Setting the right type of homework and engaging parents are key to educational success

Setting the right type of homework and engaging parents are key to educational success

Once again the UK has come out low in international education standings – this time in how much participation parents play in their children’s homework.

According to a report released by the Varkey Foundation last week, a mere 11% of UK parents spend at least an hour every day helping their children with their homework – compared with 62% of Indian parents.

I firmly believe homework is essential in helping a student reach their full potential but it has to be the right type of homework, and yes, parents need to be engaged as well.

So how do we go about achieving this?

Schools should regard parents as a valuable resource in helping to educate children. This already occurs in many schools but I believe there should be greater involvement.

Many parents only meet their children’s teacher at parents’ evening once or twice a year and apart from performance and sporting events their involvement is very limited.

The reason why parents often have little involvement is because many schools do not see the setting of homework as crucial to children’s learning.

However, homework is an essential part of children’s education as it develops independent study skills. Parents cannot help children if they have no idea of what they’re doing in the classroom – homework is a valuable insight for parents, as they can view their children’s progress.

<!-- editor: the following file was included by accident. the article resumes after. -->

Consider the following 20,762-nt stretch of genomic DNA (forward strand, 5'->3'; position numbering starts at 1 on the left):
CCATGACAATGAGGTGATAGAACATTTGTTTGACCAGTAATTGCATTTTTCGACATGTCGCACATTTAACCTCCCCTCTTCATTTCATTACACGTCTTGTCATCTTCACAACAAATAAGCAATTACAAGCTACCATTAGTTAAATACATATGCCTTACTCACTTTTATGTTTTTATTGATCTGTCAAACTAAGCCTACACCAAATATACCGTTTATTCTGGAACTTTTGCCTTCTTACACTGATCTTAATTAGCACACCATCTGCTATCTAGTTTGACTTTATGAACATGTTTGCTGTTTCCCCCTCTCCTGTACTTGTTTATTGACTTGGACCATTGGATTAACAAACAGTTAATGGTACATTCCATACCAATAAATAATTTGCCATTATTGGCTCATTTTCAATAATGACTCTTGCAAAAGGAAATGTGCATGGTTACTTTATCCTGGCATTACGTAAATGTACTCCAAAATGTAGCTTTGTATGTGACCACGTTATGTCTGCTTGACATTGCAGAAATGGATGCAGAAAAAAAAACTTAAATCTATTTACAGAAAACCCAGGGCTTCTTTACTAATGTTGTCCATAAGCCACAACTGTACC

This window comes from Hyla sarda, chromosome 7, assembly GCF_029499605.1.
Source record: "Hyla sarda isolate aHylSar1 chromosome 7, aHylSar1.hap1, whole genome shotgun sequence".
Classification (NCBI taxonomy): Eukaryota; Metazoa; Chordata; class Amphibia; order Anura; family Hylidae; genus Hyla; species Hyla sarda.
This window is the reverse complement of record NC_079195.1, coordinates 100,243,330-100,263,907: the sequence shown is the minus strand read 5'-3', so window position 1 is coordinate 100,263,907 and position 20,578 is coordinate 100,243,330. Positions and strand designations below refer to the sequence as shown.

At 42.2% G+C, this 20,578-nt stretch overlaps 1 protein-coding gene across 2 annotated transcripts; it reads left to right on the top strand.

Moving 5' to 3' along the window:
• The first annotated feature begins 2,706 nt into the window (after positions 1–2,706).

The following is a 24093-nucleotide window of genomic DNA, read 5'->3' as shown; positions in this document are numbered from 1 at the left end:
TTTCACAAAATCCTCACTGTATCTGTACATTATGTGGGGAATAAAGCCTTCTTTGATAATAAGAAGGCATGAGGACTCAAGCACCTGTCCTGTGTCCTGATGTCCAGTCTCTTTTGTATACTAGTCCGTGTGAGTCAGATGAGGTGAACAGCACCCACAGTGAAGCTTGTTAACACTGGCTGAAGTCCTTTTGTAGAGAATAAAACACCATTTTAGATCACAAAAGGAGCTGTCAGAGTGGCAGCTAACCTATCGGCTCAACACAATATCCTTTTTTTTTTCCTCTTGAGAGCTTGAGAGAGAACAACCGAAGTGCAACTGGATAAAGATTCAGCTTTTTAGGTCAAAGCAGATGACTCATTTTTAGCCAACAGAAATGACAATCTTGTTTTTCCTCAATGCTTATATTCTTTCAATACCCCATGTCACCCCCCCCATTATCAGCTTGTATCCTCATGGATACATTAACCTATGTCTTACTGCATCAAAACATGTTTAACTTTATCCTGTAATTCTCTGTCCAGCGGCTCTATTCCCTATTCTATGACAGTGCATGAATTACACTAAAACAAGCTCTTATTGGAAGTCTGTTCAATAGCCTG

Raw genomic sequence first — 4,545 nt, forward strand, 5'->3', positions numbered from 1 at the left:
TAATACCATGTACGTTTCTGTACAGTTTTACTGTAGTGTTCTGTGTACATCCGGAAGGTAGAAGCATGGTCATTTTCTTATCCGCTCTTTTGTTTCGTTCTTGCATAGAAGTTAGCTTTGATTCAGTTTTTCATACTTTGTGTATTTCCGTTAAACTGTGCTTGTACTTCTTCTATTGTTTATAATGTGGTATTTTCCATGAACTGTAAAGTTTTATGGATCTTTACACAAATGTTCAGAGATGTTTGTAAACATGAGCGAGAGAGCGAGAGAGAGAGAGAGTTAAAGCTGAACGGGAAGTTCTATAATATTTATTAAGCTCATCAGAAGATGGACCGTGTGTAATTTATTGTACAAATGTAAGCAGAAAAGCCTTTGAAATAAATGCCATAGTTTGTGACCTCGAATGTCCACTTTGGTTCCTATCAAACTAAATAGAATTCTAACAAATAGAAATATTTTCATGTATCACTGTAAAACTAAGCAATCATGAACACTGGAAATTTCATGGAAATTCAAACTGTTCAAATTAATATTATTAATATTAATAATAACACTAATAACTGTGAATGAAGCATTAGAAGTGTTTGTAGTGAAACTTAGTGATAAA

It also has to be meaningful homework. Research projects, while valuable to an extent, in that they teach children to explore and find information and present it, should not represent the bulk of homework.

Homework should largely be used as a means of reinforcing what was taught in the classroom and providing extension and challenge. These elements can then be reviewed by the teacher when the homework is commented on in class.

It is very difficult to compare the UK with other cultures and countries. In Britain, everybody goes to school – this is not the case in many developing countries.

However, it has shone a spotlight on an issue we need to address in this country.

The link between homework and educational achievement is supported by research: a meta-analysis of studies between 1987 and 2003 found that: “With only rare exceptions, the relationship between the amount of homework students do and their achievement outcomes was found to be positive and statistically significant.”

To ensure we get more out of homework it is time for schools to look at what is being set and just as importantly, how they can engage parents more on what is being taught in the classroom.

Otherwise, we’ll continue to see many young people left to do their homework on their own. It is not because parents do not want to help – it’s because often, they’re not specifically asked to or required to engage with their child’s education by the school.